Riparian Forest Health
Riparian (or river- & stream-bank) areas are vital to healthy surface and groundwater systems. They can influence nutrient and carbon processing and surface water quality, thus providing clean water for human populations as well as habitat for aquatic animals and plants. Riparian woodlands and forests are particularly effective buffers that help to remove water pollutants, especially from agricultural run off.
Selected Research Studies
Hubbard Brook Experimental Forest
The White Mountain and Green Mountain National Forests rely on research findings from Hubbard Brook Experimental Forest to develop forest plans, comply with the National Forest Management and Clean Air Acts, and address public challenges to management activities. NRS scientists who work at the HBEF synthesize research findings and data to help these national forests meet these needs.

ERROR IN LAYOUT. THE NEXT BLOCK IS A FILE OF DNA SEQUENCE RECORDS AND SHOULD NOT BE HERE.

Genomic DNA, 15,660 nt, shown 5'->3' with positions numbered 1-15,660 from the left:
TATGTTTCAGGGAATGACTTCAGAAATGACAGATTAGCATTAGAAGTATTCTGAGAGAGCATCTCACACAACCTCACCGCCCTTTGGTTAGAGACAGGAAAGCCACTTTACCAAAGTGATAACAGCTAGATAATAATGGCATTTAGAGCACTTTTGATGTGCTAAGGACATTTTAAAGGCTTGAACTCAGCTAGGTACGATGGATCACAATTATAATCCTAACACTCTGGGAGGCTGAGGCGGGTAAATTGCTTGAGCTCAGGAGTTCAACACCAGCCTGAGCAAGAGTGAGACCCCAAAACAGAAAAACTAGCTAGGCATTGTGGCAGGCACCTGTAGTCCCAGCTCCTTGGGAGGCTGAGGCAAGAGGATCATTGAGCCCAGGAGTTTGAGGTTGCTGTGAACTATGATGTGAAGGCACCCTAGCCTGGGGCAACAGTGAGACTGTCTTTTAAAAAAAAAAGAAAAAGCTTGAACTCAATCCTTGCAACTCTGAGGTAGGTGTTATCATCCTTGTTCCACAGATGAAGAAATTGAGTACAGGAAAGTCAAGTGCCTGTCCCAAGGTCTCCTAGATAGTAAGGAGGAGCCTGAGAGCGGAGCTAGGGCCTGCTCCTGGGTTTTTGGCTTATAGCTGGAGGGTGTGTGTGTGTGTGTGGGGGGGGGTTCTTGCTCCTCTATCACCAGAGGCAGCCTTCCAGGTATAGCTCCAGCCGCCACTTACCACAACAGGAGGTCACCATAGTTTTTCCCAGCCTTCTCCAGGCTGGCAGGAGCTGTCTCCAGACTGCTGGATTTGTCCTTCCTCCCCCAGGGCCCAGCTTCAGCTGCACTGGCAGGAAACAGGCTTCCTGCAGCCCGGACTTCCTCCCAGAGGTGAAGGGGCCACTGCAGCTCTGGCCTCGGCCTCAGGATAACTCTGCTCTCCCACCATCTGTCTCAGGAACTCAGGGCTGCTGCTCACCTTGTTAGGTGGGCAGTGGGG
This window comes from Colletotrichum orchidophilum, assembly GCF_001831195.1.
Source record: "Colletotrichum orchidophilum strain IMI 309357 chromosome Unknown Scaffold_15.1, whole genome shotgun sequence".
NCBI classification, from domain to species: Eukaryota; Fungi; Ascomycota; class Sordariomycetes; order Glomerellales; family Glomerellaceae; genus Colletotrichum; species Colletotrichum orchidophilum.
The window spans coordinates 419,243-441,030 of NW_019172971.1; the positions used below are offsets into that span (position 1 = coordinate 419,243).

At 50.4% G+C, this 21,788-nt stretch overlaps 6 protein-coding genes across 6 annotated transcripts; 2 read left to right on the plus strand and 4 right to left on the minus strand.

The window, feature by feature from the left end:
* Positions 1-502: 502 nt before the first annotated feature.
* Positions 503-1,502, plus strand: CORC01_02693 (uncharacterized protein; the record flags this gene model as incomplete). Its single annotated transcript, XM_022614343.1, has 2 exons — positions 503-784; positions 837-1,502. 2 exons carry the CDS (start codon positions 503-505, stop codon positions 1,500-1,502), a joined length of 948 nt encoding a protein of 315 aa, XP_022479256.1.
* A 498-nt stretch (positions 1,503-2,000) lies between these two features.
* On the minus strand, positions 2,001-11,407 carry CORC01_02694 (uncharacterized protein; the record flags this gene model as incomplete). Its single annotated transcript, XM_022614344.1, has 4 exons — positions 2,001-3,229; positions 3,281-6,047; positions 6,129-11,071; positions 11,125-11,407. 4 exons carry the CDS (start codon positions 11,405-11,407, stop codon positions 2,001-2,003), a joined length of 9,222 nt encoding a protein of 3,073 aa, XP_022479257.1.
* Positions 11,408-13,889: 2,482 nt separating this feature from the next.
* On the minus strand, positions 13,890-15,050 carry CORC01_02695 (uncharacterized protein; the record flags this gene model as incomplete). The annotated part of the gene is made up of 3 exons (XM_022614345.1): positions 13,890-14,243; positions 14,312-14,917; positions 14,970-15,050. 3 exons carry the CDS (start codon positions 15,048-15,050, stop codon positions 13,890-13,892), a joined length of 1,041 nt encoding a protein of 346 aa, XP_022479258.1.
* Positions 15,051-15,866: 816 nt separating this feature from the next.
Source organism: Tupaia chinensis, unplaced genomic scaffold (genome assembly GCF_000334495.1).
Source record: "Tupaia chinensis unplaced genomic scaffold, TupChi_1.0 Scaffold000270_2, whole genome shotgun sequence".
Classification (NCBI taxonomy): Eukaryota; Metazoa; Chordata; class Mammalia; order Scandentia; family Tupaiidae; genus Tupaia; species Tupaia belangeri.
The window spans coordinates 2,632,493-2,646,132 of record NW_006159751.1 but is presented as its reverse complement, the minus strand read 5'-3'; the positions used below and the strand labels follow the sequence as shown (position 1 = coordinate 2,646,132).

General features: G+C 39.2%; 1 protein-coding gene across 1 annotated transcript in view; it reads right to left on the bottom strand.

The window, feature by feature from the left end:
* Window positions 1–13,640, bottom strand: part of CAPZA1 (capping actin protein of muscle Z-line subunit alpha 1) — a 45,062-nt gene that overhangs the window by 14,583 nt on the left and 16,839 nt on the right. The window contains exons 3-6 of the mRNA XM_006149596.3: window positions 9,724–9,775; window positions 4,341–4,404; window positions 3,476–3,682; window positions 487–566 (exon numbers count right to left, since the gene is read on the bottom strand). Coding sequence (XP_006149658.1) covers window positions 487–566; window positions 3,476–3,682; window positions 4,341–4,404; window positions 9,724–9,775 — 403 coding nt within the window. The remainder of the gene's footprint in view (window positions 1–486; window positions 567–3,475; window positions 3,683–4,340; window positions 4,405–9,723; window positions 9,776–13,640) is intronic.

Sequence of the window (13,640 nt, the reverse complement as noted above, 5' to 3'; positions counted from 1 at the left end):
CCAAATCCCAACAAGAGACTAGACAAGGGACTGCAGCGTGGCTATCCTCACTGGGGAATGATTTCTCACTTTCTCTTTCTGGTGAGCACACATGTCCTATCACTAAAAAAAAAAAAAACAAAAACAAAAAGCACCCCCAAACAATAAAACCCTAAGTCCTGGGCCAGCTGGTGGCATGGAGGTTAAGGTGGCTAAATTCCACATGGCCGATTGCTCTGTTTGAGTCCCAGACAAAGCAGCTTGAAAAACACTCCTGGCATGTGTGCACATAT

Riparian lands in the midwest
The Midwest, particularly in its far northern reaches, is a land full of glacial pothole lakes and wetlands. NRS scientists have made the first-ever estimations of riparian lands and found that 8 to 13% of the land base in the region is riparian, depending on the buffer width selected. Of this total, 72% supports forest or other relatively natural vegetation, 26% has been converted to agriculture, and less than 2% is in urban development. Alternate delineation methods can dramatically increase the amount of riparian lands by two times more in some places. Almost half of the Midwest region's riparian areas are associated with wetlands.
Restoration of streambank ecosystems
Many urban riparian areas have been blocked by storm water drainage projects. Culverts may block flow and not allow fish migration, and stream straightening has precluded natural ecosystems. NRS scientists are studying the restoration of streambank ecosystems. We have developed easy-to-use guides to design and install culverts of the right size at the right locations.
Last Modified: 03/06/2013